He did ask my opinion on what I wanted. I told him I wanted better access to NICS by gun buyers, eliminating the NFA tax and removal of silencers from the registry. Encourage smart gun tech by requiring the police to use it and making them for sale along side standard guns.
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Old 19th October 2017, 03:29 PM   #567
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Study: 3 million Americans carry loaded handguns daily

Quote:
Most are male, and cite protection as primary reason; 'significant' public health implications, researchers say

An estimated 3 million adult American handgun owners carry a firearm loaded and on their person on a daily basis, and 9 million do so on a monthly basis, new research indicates. The vast majority cited protection as their primary reason for carrying a firearm.

Researchers from the University of Washington School of Public Health, the University of Colorado, the Harvard School of Public Health, and Northeastern University produced the study, to be published October 19, 2017, in the American Journal of Public Health.

It is the first research in more than 20 years to scrutinize why, how often, and in what manner U.S. adults carry loaded handguns. It also examines how concealed handgun-carrying behavior differs across states, depending on their laws.

"Carrying firearms in public places can have significant implications for public health and public safety," said lead author Dr. Ali Rowhani-Rahbar, an associate professor of epidemiology at the UW School of Public Health. "An important first step to examining the consequences of firearm carrying at the national level is an accurate measurement of the occurrence of this behavior and characterization of those who engage in it."

Compared with handgun owners who did not carry, those who did report carrying handguns tended to be younger, and more often male, live in the southern United States, have grown up in firearm-owning households, self-identify as politically conservative, and own more than one type of firearm...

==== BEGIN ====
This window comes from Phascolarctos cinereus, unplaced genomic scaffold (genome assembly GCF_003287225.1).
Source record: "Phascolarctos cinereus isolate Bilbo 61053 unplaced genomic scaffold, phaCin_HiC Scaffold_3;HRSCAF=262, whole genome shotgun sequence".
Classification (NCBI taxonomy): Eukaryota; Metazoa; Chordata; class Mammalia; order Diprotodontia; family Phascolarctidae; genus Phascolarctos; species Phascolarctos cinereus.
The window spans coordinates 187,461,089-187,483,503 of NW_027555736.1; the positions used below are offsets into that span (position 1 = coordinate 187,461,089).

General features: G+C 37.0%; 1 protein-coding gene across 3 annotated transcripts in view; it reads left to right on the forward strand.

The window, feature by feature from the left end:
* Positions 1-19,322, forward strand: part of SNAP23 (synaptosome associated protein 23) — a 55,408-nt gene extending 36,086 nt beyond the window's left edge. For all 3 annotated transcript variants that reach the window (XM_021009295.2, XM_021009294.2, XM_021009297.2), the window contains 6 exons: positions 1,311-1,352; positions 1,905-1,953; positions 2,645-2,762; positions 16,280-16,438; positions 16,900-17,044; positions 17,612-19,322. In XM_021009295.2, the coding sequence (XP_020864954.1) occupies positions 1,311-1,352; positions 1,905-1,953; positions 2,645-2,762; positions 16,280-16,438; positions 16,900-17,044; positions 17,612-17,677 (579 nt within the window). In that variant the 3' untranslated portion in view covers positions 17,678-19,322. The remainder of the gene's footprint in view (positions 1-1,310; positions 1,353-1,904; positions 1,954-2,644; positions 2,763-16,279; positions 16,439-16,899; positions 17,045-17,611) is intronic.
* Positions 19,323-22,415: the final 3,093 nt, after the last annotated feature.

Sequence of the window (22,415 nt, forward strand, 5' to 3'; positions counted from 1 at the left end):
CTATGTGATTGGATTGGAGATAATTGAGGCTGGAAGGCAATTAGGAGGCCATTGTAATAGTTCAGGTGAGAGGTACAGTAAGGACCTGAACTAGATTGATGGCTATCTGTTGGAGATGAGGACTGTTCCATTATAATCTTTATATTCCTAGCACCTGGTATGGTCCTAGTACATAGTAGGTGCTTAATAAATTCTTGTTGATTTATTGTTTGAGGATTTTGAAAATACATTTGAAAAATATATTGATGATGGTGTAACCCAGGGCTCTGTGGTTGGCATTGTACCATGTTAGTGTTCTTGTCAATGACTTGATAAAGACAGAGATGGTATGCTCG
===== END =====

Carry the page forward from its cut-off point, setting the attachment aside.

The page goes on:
https://www.eurekalert.org/pub_relea...-s3m101317.php
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Old 19th October 2017, 03:54 PM   #568
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Originally Posted by William Parcher View Post
Study: 3 million Americans carry loaded handguns daily




https://www.eurekalert.org/pub_relea...-s3m101317.php
And yet, as concealed carry has increased, homicide rates have decreased. Real-world evidence based conclusion: no significant public health implications.
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Old 19th October 2017, 04:40 PM   #569
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Originally Posted by Kestrel View Post
The cultural values are the result of a long term effort by the gun lobby to exaggerate the fear of crime and normalize keeping loaded guns within reach out of fear that the boogyman will invade your home at any moment.
That’s an interesting take.
What percentage of homicides would you estimate arise from someone wrongly killing a person they thought was a home invader?

It would seem to me there is more than one aspect or type of “gun culture” and conceal carry security types or military wanna-be’s that manufacturers actively market to account for very few murders in the grand scheme of things.
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Old 20th October 2017, 12:58 PM   #570
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Originally Posted by Pterodactyl View Post
That’s an interesting take.
What percentage of homicides would you estimate arise from someone wrongly killing a person they thought was a home invader?

It would seem to me there is more than one aspect or type of “gun culture” and conceal carry security types or military wanna-be’s that manufacturers actively market to account for very few murders in the grand scheme of things.
Just last week a jury in my town found a clean cut good guy with a gun guilty of murder. He used the handgun he always kept in his pickup truck to blow away his girlfriend when she tried to dump him. Two days ago three people were killed and one injured by gunfire in my town. Details are still sketchy, but the deceased guy with one shot to the head appears to have been romantically involved with one of the deceased victims. Fragile male egos and firearms are not a good combination.